I, Claudius: A God In Colchester
January 12, 2018 10:19 PM - Season 1, Episode 11 - Subscribe

Rome, AD 47–48. Claudius is leading his troops in an invasion of Britain. Messalina's sexual excesses lead her to challenge the well-known prostitute Scilla to a contest to see who can take the most men in an evening; she wins easily. Claudius returns in triumph, but is devastated to learn that Herod has organized a rebellion in the eastern provinces against his rule.

A God In Colchester
The title of this episode reflects Augustus' wry, sad acknowledgement that he is a god in Palmyra from much earlier in the series, as he demanded to know from Livia, in utter frustration, how he's supposed to cure gout. The main content of this episode, however, is very different - we're deep into the classic Roman orgy of melodrama here, almost enough to rival the Caligula episodes - and it is most certainly not suitable for children.
So much of I, Claudius has been a depiction of how the intersection of power and ambition RUINS ABSOLUTELY EVERYTHING, and that’s certainly the case for Messalina and Silius. Lord, what a downfall.
posted by the man of twists and turns (2 comments total)
Mnester: Permit me to introduce myself. My name is Mnester, I'm an actor. Most people have heard of me.
Scylla: My name is Scylla, and I'm a whore. Everybody's heard of me.

This one's pretty dark, but Pallas and Narcissus are fun in it, as is the shot immediately following Messalina's execution. That shot has gotta be #2 on the Top 10 Most Unforgettable I, Clavdivs Moments, right behind (of course) "Don't go in there."

The fate of Herod always makes me genuinely sad. Such a likable, well-realized character. I don't recall how affecting that part was in the novel, which may mean it wasn't as affecting. But these threads have inspired me to re-read them (…sometime soon).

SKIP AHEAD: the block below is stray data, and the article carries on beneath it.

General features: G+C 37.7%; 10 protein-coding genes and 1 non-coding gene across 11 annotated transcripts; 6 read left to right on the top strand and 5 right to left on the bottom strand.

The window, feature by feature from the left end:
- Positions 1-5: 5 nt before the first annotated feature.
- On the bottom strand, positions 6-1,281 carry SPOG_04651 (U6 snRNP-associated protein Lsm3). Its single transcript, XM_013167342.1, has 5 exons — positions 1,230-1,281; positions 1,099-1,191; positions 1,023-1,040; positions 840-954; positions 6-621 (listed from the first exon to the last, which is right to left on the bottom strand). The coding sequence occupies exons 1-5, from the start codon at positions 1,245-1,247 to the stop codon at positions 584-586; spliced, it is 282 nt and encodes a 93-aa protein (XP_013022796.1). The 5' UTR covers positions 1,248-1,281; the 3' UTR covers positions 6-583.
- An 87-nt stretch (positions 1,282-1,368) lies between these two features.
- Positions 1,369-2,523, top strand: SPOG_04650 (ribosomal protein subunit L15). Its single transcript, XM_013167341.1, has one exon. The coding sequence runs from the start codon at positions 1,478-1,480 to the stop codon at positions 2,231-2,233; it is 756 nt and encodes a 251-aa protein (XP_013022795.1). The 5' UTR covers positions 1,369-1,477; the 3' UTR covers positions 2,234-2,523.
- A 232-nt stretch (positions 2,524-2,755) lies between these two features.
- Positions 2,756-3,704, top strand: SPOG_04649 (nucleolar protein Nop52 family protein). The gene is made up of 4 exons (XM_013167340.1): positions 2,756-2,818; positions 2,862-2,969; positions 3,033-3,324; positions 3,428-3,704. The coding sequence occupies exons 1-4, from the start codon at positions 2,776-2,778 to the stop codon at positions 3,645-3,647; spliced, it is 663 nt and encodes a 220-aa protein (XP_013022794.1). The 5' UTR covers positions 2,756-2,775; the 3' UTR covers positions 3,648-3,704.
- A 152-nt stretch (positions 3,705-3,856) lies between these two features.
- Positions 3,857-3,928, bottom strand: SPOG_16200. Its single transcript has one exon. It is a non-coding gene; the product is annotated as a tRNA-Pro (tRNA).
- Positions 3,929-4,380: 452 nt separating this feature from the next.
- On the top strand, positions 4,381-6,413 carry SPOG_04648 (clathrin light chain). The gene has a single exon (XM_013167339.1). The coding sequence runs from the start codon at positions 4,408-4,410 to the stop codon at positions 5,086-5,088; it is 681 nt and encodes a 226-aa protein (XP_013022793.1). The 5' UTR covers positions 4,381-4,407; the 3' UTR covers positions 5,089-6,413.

More on Claudius's temple in Colchester

And speaking of sad (content warning, subtype Trump): An I, Claudius reference from the NYT opinion page, quoted in this comment on the current USPOL megathread
posted by CheesesOfBrazil at 4:04 AM on January 13, 2018

I think Herod's death is more affecting in the series because of the narration of what happened, and the narration of the letter. Having the scene where Herod takes ill narrated by a really quite pleased Roman official, is gut-wrenching in a way that having it told in the text of the book isn't. Then to hear the character's voice, speaking from the grave as it were, to try and explain and apologize to his friend is really moving.

IIRC Claudius the God was heavily cut down compared to I, Claudius. I also think that that gives it more of an impact. Rather than talking about Claudius' court cases and law and the games as the book does, the series just gives you both barrels of tragedy and betrayal.

I first watched this series with a friend of mine. I still remember his comment on Claudius during the last scene: "Guys, I just became that which I despise most in the entire world. Can you please give me a minute?". That's pretty much it. Claudius never wanted to be Emperor. Here he is asking "Am I still Emperor?" and having hundreds arrested to keep it. The bureaucracy of the Empire will kill to protect him (and themselves).
posted by Grimgrin at 10:17 AM on January 13, 2018 [2 favorites]

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